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Chip Mitchell
Works at WBEZ Chicago Public Media
Attended University of Wisconsin-Madison
Lives in Chicago, IL
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Chip Mitchell

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Chicago has made it into a fifth year without a police officer dying in the line of duty—the longest span since the 1860s, a WBEZ analysis has found. We looked at records of the Chicago Police Memorial Foundation. We found 566 duty-related deaths over a century and half. The most recent took place Dec. 29, 2011, when masked men robbed a West Side convenience store and shot down an officer who was working as a security guard. Since then, Chicago officers have gone more than 49 months without a fatality. Hear what experts are saying and see a fascinating chart here:
The city hasn’t had an officer die in the line of duty since 2011 — the longest span since the 19th century.
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Chip Mitchell

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The new chief of Chicago’s Independent Police Review Authority, the agency that probes shootings by Chicago police, says she wants to hear out an investigator who was terminated by her predecessor after refusing orders to change findings that officers were at fault in several cases.
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Chip Mitchell

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The agency that investigates Chicago police shootings is beginning a week of training led by a controversial psychologist, WBEZ has learned. Independent Police Review Authority investigators today are starting a five-day course led by Bill Lewinski, head of the Minnesota-based Force Science Institute. Lewinski has testified about at least seven shootings by Chicago officers. Each time, he has invoked science as a justification. But some scientists have raised flags about his research. Civil-rights attorneys say he's the wrong person for the training. My report: http://bit.ly/1NWWVds
Staffers of Chicago’s Independent Police Review Authority are beginning a week of training led by a controversial psychologist who often testifies in support of officers who have shot civilians, WBEZ has learned.
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Chip Mitchell

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A Chicago investigator who determined that several civilian shootings by police officers were unjustified was fired after resisting orders to reverse those findings, according to internal records of his agency obtained by WBEZ. His dismissal came less than two weeks after Independent Police Review Authority managers, evaluating his job performance, accused him of “a clear bias against the police.” Since its 2007 creation, IPRA has investigated nearly 400 civilian shootings by officers and found one to be unjustified. Here is my report: http://bit.ly/1JbHMDq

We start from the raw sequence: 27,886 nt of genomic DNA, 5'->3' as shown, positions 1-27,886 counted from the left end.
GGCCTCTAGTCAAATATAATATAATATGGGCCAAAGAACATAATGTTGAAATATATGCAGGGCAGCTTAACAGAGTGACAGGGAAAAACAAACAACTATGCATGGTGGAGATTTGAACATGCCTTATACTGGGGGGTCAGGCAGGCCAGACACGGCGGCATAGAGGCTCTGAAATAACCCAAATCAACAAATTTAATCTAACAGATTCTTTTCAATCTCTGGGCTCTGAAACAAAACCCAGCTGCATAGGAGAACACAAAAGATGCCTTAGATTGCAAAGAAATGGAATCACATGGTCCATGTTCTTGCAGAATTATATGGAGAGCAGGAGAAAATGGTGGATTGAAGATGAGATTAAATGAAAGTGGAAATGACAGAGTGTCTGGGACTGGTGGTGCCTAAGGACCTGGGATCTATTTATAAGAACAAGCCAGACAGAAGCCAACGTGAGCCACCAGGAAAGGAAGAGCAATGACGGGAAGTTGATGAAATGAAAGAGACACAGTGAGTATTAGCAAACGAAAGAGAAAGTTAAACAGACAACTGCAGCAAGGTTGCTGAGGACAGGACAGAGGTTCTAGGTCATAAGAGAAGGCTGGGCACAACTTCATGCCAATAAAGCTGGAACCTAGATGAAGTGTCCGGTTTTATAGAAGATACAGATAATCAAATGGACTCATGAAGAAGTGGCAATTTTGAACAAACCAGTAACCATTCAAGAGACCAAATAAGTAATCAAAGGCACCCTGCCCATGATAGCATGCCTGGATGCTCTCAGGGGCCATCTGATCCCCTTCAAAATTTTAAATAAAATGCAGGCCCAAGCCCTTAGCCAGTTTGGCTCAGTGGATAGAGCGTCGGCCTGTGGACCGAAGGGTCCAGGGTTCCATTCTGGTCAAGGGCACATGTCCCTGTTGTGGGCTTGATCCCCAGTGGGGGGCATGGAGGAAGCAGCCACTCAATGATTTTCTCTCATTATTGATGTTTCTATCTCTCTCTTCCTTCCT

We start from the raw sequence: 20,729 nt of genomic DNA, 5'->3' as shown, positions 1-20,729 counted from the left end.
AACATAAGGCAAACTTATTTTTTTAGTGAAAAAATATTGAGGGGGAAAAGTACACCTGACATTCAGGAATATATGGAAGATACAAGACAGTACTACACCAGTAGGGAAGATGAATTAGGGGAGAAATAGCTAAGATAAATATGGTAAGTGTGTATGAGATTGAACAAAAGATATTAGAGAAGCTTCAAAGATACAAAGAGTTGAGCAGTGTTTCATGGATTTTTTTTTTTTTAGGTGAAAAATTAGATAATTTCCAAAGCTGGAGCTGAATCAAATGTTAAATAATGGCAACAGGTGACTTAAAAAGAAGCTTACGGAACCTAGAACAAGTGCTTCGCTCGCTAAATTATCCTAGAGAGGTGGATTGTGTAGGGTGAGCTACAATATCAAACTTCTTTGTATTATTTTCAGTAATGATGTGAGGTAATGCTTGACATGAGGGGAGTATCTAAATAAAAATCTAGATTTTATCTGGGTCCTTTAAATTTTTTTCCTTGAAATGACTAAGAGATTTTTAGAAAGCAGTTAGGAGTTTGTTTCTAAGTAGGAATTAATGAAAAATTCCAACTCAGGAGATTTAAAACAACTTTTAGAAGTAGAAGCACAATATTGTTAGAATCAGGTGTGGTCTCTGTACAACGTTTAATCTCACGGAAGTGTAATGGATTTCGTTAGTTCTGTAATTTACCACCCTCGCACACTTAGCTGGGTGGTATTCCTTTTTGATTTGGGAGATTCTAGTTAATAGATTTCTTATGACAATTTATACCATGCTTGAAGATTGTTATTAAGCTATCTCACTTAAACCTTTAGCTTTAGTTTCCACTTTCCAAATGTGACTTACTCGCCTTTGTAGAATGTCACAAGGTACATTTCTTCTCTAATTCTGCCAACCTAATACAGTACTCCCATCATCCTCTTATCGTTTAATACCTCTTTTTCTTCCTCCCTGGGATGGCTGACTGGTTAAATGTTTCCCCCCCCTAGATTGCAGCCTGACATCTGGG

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Chip Mitchell

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Undocumented immigrants who arrived in the U.S. as kids are making gains. Many are now eligible for work papers and driver’s licenses. But when it comes to paying for college, they still face big barriers. In Illinois, undocumented students are ineligible for financial aid from either the state or federal government. To get their degrees, they have to get creative. Here's my story about a Mexican-born 22-year-old who is trying to pay for a semester at a community college by competing in a beauty pageant: http://bit.ly/1SvH6ve
In Illinois, students in the country illegally are ineligible for financial aid from either the state or federal government. One ;Arlington Heights student is trying to pay for her next semester by competing in a Chicago beauty pageant.
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In his reelection campaign, Chicago Mayor Rahm Emanuel is taking credit for a slight decline in the city’s homicide rate. But a WBEZ investigation raises a question about the murders that are still happening: Is the city doing enough to put the killers behind bars. Emanuel has allowed detective ranks to decline during his term even as internal police records show some of the lowest murder clearance rates in decades. Our story explores those rates through the eyes of city detectives and a mother who lost her 18-year-old daughter in an unsolved case last October. http://www.wbez.org/news/under-emanuel-more-unsolved-murders-fewer-detectives-111750
In his reelection campaign, the Chicago mayor takes credit for a slight decline in homicides. But a WBEZ investigation raises a question about the murders still happening: Is the city doing enough to put the killers behind bars?
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Chip Mitchell